Should politics and religion affect federal bureaucracies? Perhaps the next NASA chief can decide the space agency’s “foremost” mission to be Christian outreach, to remind demonized Christian evangelicals that their faith has had a wonderful record of scientific achievement. If that is more important than resurrecting American rocketry, then once again there is a precedent for it.

Intervention abroad? Obama set another precedent that should the next president wish to attack a sovereign nation, he need not, as did the two Bushes, go to Congress to authorize the use of force, but simply unilaterally bomb away without either a congressional or UN mandate (in the case of Libya, the UN authorized only no-fly zones and humanitarian aid, but not close ground support).

Transparency? What will the press do in 2017 if the next president taps the communications of journalists as happened with the Associated Press reporters? What if the next secretary of State decides to use private emails and an off-the-record server, while erasing past communications, among them top-secret correspondence?

What if the war on terror fails in 2017 with a spectacular strike on our embassy in Jordan? Will the media go along with a presidential narrative alleging that a left-wing video maker caused the violence rather than al Qaeda?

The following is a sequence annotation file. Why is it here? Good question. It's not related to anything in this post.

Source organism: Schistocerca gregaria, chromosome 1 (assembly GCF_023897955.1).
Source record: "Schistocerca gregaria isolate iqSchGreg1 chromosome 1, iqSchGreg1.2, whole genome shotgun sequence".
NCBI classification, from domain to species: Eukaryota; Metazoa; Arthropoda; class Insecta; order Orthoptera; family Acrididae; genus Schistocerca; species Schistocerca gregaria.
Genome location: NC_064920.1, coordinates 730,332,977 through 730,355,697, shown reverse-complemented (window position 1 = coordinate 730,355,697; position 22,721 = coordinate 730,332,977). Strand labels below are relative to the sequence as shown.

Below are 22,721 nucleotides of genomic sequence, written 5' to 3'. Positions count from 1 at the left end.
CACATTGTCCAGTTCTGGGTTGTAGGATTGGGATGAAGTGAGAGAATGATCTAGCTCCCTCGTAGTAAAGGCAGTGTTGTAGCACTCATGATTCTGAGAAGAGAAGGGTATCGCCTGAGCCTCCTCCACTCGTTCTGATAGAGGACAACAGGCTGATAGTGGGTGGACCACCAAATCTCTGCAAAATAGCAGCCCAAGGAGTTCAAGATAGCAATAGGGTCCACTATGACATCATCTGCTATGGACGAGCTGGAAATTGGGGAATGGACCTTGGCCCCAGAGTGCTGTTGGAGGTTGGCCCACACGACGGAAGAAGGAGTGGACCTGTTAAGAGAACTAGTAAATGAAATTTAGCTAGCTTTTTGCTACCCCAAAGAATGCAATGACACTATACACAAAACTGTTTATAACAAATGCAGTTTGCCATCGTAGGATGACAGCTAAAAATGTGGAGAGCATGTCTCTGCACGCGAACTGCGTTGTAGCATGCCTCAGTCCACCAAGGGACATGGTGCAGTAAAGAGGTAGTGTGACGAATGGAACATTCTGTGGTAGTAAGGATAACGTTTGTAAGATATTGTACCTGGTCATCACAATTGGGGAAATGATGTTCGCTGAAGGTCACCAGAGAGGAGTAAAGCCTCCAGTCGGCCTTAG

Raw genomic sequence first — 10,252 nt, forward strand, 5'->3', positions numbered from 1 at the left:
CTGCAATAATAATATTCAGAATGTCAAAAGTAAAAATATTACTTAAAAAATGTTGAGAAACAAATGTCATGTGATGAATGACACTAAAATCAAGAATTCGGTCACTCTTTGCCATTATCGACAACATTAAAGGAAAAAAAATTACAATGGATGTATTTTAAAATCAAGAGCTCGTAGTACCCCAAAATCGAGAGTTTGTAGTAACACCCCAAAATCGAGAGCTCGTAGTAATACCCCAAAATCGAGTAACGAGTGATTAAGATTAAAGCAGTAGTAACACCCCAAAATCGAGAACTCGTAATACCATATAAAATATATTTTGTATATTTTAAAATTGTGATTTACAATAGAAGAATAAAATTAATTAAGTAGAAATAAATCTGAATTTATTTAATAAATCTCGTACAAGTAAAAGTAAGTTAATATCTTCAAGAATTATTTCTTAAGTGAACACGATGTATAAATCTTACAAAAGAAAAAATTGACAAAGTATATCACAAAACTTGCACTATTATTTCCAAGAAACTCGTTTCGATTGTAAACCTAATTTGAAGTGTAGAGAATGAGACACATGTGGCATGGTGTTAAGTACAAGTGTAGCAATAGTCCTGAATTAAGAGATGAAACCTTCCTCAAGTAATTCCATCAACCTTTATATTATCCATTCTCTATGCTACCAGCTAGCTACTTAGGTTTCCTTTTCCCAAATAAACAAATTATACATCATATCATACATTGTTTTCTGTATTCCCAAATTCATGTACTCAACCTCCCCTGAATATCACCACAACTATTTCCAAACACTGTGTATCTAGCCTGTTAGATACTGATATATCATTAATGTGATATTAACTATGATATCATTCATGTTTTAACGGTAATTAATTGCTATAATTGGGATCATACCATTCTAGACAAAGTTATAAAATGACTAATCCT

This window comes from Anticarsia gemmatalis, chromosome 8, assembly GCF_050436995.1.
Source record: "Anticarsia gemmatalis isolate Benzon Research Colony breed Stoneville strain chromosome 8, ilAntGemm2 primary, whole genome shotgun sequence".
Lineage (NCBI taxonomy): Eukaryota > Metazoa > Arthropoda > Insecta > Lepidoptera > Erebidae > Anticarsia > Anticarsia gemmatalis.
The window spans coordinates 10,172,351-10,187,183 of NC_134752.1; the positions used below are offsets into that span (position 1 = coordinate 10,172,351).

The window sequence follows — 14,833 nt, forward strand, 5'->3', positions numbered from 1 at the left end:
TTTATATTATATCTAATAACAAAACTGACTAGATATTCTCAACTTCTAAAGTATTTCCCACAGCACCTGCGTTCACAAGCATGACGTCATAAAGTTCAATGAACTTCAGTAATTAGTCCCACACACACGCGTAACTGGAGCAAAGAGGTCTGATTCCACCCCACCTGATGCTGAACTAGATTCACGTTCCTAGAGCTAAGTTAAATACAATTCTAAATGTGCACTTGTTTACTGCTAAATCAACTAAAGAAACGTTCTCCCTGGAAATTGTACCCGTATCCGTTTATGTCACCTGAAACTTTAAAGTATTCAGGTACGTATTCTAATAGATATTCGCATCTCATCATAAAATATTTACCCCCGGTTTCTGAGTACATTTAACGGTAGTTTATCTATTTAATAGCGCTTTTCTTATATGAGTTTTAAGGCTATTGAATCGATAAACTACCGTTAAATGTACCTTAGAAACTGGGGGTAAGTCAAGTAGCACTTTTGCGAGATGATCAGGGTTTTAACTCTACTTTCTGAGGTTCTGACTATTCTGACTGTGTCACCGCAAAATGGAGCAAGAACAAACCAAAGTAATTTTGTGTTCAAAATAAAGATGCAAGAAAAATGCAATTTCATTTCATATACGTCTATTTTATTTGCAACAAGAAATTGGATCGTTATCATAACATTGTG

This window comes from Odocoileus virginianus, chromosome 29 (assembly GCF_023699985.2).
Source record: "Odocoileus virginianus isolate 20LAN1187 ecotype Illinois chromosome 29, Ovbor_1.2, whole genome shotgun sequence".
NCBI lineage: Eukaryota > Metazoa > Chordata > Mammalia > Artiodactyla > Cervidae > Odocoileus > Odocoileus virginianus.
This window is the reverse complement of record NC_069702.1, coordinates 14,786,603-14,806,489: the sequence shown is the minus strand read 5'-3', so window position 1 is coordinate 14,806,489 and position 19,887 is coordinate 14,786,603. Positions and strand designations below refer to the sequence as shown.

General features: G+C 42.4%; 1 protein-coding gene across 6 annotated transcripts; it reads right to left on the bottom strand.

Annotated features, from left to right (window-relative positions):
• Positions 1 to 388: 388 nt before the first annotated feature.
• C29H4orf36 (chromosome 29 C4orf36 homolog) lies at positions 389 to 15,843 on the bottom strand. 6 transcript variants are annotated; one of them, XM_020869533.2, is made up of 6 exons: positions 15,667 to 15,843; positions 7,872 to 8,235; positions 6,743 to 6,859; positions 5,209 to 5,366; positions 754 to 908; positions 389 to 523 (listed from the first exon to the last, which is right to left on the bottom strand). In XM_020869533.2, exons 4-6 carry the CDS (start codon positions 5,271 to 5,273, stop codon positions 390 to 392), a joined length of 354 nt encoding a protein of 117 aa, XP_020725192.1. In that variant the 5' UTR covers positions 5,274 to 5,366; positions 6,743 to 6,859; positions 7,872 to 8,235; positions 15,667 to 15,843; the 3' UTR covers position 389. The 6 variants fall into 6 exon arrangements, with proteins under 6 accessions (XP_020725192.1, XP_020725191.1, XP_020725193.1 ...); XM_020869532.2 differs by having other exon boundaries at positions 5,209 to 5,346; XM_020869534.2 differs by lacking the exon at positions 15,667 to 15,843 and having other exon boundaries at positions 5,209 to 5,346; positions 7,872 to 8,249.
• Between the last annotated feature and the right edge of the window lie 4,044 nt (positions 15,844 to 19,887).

Cannot the next president use the bully pulpit to remind the poor that it is high time for them to profit? Or to remonstrate with the lower middle classes that at some point they should decide to make some money? Or to admonish them to at least build something on their own? Would that be labeled class-driven divisiveness?

If in 2017 the Secret Service again melts down, the VA is still plagued by scandal and malfeasance, the IRS inordinately targets left-wing non-profits, and the Justice Department runs guns to Mexico, will the media talk of a “culture of corruption”?

On matters of race and gender, if the administration can redefine sexual assault on campus by more or less doing away with due process and free speech, would the next president issue an executive order ending affirmative action, in order to follow rather than to undermine constitutional protections?

If we get hit again by a major terrorist attack, will the media stay silent if the next president cites the task of disproving climate change as our number-one challenge?

What if the reckless Donald Trump were president? Thank Obama for Trump, because long ago the president ended altogether the idea of extreme language in politics. Obama has said anything and everything with implicit media sanction. And we are already harvesting with Trump what Obama and the media have sown.

I thought Trump was quite callous in ridiculing a physically disabled reporter—but what was the media to say when Obama had done the same with the Special Olympics?

Would an anti-Semitic Trump confidant, in Al Sharpton style, be an incessant visitor to the White House? Would Trump’s former preacher whine that he was now controlled by Jews? Would the foreign-born Mrs. Trump complain that the U.S. was a downright mean country, of which she had never until now been proud, given its propensity to “raise the bar” on everyone of her aspirations?